Last week, we looked in on Elijah during his darkest hour. He’s tired, weak and emotionally depleted. This is exactly how any writer, who is worth their salt, feels at any given moment. And I am no exception. I’ll be honest, here: I have quit writing many times. I’ve thought I should get a “real job,” like plumber. Plumbers bring true joy to people. Nothing like an unclogged septic tank to make you break into a happy dance.
My resolve has never lasted long. But here’s the question: how do you know, when you are doing a thing, that God wants you to keep doing that thing? Especially when you are overwhelmed and see little progress.
This is how Elijah felt. But the good news is that God saw the prophet in his despair and responded with some practical steps for rejuvenation.
I encouraged you toward the first two (link to previous post) in the last post. Now, consider adding these next ones to your rejuvenation-repertoire. No matter why you may be feeling depleted or discouraged, doing these things will help.
Step # 3: Get back to work. Possibly in a new direction.
Keep in mind: God might tell you to do something you never thought you’d be doing. Elijah wasn’t going to be preaching or performing great public miracles for awhile. He wasn’t going to take down the evil King Ahab all by himself. God has something completely different in mind.
The first thing God tells Elijah to do is to anoint a Gentile king (and not a particularly good one) who would eventually attack Israel and Judah and wipe out all those who failed to heed his warnings on Mount Carmel. Then Elijah was to anoint Jehu as king over Israel, who would take care of all those that the other guy missed, including Elijah’s arch-nemesis, the wicked queen Jezebel.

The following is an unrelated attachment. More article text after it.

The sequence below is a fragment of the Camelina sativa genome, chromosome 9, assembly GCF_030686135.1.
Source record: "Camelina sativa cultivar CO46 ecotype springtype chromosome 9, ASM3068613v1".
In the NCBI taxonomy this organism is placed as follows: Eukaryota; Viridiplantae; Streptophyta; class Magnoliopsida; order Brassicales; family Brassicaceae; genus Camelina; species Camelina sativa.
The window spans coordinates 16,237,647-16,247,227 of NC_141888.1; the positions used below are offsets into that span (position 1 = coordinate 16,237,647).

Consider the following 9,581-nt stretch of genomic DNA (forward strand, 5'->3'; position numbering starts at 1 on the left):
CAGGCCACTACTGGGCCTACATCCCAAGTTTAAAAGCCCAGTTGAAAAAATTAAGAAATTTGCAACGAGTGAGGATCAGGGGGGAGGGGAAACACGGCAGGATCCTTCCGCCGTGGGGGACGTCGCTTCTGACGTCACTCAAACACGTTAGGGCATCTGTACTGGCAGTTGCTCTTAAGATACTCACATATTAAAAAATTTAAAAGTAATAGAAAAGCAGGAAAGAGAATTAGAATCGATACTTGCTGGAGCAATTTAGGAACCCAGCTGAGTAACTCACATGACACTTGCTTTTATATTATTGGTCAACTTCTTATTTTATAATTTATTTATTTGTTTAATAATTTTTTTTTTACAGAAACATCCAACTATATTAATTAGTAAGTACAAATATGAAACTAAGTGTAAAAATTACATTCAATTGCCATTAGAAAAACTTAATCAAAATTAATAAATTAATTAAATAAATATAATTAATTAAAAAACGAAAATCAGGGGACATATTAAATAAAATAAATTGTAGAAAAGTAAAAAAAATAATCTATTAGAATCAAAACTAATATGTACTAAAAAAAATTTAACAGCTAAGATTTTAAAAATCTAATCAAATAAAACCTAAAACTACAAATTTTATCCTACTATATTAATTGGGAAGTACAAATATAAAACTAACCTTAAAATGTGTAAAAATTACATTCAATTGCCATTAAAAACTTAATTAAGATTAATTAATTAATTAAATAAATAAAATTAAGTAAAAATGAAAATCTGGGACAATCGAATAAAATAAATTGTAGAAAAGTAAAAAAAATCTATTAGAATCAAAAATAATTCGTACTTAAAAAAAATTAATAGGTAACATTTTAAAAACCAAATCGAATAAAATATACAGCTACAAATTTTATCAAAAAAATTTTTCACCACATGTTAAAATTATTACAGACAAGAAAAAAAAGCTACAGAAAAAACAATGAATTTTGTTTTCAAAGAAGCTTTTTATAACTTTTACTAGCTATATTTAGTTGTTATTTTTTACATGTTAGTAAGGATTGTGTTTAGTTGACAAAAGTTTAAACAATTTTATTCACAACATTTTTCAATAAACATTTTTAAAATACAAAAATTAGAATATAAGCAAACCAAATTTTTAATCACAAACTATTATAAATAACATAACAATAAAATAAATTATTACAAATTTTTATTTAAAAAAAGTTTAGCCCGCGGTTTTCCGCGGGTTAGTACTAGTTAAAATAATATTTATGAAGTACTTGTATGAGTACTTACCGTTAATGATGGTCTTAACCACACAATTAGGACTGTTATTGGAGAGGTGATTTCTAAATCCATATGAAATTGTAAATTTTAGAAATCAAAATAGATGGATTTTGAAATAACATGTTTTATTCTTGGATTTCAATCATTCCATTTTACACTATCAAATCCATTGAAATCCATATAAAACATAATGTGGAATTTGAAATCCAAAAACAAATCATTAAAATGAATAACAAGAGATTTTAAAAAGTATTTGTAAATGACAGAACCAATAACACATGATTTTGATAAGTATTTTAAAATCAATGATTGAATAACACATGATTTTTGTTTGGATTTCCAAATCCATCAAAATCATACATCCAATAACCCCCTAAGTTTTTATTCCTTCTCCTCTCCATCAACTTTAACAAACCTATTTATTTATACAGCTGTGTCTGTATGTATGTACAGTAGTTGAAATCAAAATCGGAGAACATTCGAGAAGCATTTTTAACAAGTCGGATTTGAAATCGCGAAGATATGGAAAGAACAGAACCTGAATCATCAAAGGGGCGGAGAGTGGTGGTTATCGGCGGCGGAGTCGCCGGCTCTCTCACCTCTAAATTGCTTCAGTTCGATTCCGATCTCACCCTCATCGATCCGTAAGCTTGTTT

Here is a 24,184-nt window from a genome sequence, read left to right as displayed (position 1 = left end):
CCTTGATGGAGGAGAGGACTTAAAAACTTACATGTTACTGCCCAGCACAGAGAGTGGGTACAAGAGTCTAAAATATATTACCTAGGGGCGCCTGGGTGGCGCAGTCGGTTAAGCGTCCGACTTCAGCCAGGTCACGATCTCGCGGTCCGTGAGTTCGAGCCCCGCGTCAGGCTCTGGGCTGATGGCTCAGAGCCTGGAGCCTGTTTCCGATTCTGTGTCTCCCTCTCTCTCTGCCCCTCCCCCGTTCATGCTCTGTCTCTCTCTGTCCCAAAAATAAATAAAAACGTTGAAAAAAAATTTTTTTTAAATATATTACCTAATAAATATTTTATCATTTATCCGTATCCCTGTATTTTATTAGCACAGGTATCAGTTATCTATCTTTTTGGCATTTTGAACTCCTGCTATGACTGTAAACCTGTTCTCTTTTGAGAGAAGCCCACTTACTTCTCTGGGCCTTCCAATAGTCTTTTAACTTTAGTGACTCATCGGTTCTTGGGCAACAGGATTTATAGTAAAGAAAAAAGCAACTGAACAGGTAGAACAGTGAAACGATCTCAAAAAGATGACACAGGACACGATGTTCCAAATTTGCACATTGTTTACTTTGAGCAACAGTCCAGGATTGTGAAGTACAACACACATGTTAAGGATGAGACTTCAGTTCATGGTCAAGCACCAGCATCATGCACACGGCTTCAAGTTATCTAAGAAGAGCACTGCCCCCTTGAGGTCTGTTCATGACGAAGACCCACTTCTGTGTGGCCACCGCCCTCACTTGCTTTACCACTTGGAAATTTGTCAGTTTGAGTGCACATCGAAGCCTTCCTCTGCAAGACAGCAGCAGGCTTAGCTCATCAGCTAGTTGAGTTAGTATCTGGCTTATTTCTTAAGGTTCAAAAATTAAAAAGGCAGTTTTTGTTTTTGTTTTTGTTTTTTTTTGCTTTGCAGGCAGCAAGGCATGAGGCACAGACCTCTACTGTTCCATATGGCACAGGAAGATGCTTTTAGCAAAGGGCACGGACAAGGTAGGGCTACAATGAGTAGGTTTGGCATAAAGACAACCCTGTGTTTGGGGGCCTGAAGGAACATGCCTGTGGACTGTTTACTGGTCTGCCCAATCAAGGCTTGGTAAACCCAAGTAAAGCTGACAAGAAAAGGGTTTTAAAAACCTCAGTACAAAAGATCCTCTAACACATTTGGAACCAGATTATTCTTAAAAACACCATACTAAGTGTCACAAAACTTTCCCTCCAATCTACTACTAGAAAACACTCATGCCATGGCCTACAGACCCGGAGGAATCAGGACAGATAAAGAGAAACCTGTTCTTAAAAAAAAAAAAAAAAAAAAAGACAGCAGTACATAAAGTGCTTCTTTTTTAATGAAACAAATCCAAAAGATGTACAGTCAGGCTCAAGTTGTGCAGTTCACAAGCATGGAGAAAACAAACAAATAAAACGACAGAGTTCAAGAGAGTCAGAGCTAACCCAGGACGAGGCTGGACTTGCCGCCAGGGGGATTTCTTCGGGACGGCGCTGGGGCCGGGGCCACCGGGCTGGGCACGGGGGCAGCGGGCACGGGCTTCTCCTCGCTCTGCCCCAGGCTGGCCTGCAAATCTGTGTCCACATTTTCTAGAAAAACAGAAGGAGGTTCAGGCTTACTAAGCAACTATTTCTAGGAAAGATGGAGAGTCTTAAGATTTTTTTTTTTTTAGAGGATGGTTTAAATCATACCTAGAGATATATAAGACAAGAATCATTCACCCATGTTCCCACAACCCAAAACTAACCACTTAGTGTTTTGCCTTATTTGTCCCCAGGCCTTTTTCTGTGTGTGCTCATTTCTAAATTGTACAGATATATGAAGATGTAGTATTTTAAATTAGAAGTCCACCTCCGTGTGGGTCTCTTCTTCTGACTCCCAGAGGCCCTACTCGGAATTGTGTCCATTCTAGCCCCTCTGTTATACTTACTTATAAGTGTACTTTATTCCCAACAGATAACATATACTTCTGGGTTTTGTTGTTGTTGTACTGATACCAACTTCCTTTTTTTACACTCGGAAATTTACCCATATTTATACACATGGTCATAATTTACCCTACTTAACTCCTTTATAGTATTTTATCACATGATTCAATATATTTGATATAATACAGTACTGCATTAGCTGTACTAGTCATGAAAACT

Long story short: “You do your job, Elijah, and I’ll do mine.”
This didn’t happen overnight. In fact, Elijah wasn’t even there to see it happen, but from that moment on, he never doubted God’s word.
The last thing God gave Elijah: a friend. He led him to seek out Elisha who, the Bible says, followed him and “ministered to him.” Now he was not alone anymore. Their friendship is one of the sweetest and most fruitful in the whole Bible.
Step # 4: Find a friend.
When I was at the point of giving up, God gave me a friend. I found her via the internet, when I went looking for an editor who could help me fix up a novel I had decided to self-publish after trying for months to get a traditional publisher. She turned out to be not only a wonderful writer and editor but a great encourager. We eventually formed a writer’s group. We meet once a month to vent, critique each other’s work, and encourage each other. I can’t tell you what a difference it has made. Having a friend who is walking the same journey as you, who can offer encouragement and correction in equal measure, is vital.
So here’s the bottom line: if one of the greatest of God’s prophets can have a major identity crisis, then without a doubt so will we. Yet perhaps this is exactly the sort of thing we need to move us in the direction God wants us to go.
So until I start getting brochures for plumbing schools in the mail, I’m going to keep doing this thing and trust God with all the rest of it. I hope you will too.
Bless you in your writing,